By Edoardo Ortiz, MPP’20, former economic consultant
Puerto Rico’s unique political status as a Latin American U.S. territory breeds endless confusion from all angles. On one hand, people from the United States see Puerto Rico as something less than a U.S. state – an appendage to the country. On the other, Latin American countries see Puerto Rico a something less than a country – a mirage of actual sovereignty.
What’s the underlying truth to all of this? Why is Puerto Rico’s political status so confusing?
The story begins in 1898 when, after the Spanish-American War, the U.S. gained control over Cuba, Puerto Rico, Guam and the Philippines. While it allowed Cuba to become a sovereign nation, it held on to the latter three colonies as “territories”.
The word territory used to mean, essentially, a “pre-state”. In other words, a U.S. territory was a self-governing jurisdiction under U.S. control that was simply waiting for Congressional approval to be admitted as a state. However, the meaning of this word changed after 1898 when a new kind of territory was created – the “unincorporated” territory.
This new kind of territory was, like all territories, a jurisdiction under U.S. control but with key exceptions, mainly:
- It was no longer assumed to be a pre-state but more like a possession
- The U.S. constitution didn’t have to apply fully to that territory.
What did this mean for Guam, Puerto Rico and the Philippines?
Firstly, the U.S. Congress decided their governmental structure and hence denied full democracy. The Governor and head officials of Puerto Rico were appointed by the President of the United States – often being offered as patronage positions. Puerto Ricans were not allowed to elect their full local government until 1952, Guam was not allowed to elect its full local government until 1972.
Secondly, it meant these territories were in a political limbo. They were neither on a path to statehood or independence and the U.S. Congress could at any time change this, like they did when they granted the Philippines independence in 1946.
Thirdly, it meant that under U.S. rule both federally and locally, these territories became more politically, militarily and economically dependent on U.S. interests, further strengthening the United States’ hold on them.
Around the late 1940s and early 1950s, Puerto Rican leadership hoped to strike a new path that wasn’t statehood or independence, but a form of free association under what they called a “Commonwealth”. This new type of association would ideally allow Puerto Ricans to draft a local constitution and elect their local government while maintaining favorable trade and citizenship relations with the U.S. under a bilateral compact between two equal nations.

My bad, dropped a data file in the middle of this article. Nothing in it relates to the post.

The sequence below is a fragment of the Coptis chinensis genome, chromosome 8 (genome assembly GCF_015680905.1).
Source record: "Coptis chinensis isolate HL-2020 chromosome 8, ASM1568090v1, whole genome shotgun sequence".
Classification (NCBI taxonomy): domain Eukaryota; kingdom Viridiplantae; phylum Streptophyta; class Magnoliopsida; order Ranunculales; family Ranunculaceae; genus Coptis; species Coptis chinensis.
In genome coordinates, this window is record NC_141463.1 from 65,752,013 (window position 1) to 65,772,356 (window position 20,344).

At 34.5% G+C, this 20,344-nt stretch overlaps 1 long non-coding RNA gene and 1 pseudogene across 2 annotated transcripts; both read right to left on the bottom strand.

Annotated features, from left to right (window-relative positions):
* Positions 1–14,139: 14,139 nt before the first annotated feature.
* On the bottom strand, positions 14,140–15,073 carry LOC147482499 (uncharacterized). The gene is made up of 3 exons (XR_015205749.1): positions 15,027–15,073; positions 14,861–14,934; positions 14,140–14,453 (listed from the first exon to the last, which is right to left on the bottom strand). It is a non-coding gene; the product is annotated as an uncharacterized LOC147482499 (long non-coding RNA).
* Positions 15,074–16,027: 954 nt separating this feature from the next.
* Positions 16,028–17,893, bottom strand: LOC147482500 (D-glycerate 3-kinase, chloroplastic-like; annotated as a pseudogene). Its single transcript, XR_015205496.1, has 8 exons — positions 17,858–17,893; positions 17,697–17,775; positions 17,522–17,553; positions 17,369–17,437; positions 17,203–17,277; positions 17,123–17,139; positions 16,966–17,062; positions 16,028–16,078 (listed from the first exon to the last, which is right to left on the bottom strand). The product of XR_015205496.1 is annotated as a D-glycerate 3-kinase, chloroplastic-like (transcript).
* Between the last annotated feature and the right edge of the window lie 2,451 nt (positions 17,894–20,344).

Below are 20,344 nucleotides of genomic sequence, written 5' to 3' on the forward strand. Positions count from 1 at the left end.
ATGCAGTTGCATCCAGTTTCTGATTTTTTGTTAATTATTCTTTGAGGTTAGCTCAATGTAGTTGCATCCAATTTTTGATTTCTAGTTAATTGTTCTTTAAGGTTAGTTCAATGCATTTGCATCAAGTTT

While Puerto Ricans were allowed to draft a local constitution, the dreams of a bilateral compact were soon shown to be impossible as the U.S. was not willing to relinquish full sovereignty over Puerto Rico. So, while Puerto Ricans did gain some local control, they remain an unincorporated territory of the United States.
What does this mean? It means that Puerto Rico exists as a sort of paradox within the United States – legally, it has been described as “foreign in a domestic sense”, a contradiction that encapsulates how confusing the situation is.
In brief, Puerto Ricans:
- Are U.S. citizens
- Pay most (but not all) federal taxes
- Don’t receive full parity on federal programs
- Don’t vote for U.S. President, but elect a non-voting representative in the U.S. Congress.
- They have international representation in cultural and sporting events, but not in any substantive trade or political bodies/alliances like the United Nations.
Where do Puerto Rican stand on all of this?
There are Puerto Ricans of all kinds of opinions. For some, Puerto Rico is a “best of both worlds” and could benefit by modifying the current status. Others think that the status quo is undemocratic and that Puerto Rico is, in a fundamental sense, still a colony. From these, some think U.S. statehood is the solution, others think some form of independence or sovereign free association is the solution.
Whatever the future holds for Puerto Rico, the archipelago is undeniably a Latin American bastion. Its deep cultural roots in Latin America resisted U.S. attempts to “Americanize” the island. Spanish is still, by far, the dominant language and Puerto Ricans, regardless of opinions on status, are very passionate about their identity and will retain that identity no matter what. Puerto Rico’s complexities and contradictions don’t make these facts any less real.
Hopefully, with a better understanding of Puerto Rico, the discussions around it can change. No longer do we have to see the archipelago as less than anything, but simply a complicated place with contradictions that need to be solved. But the path to helping Puerto Rico find a way out of these contradictions is to first listen, lest it be forgotten or dismissed as neither sufficiently one thing or another.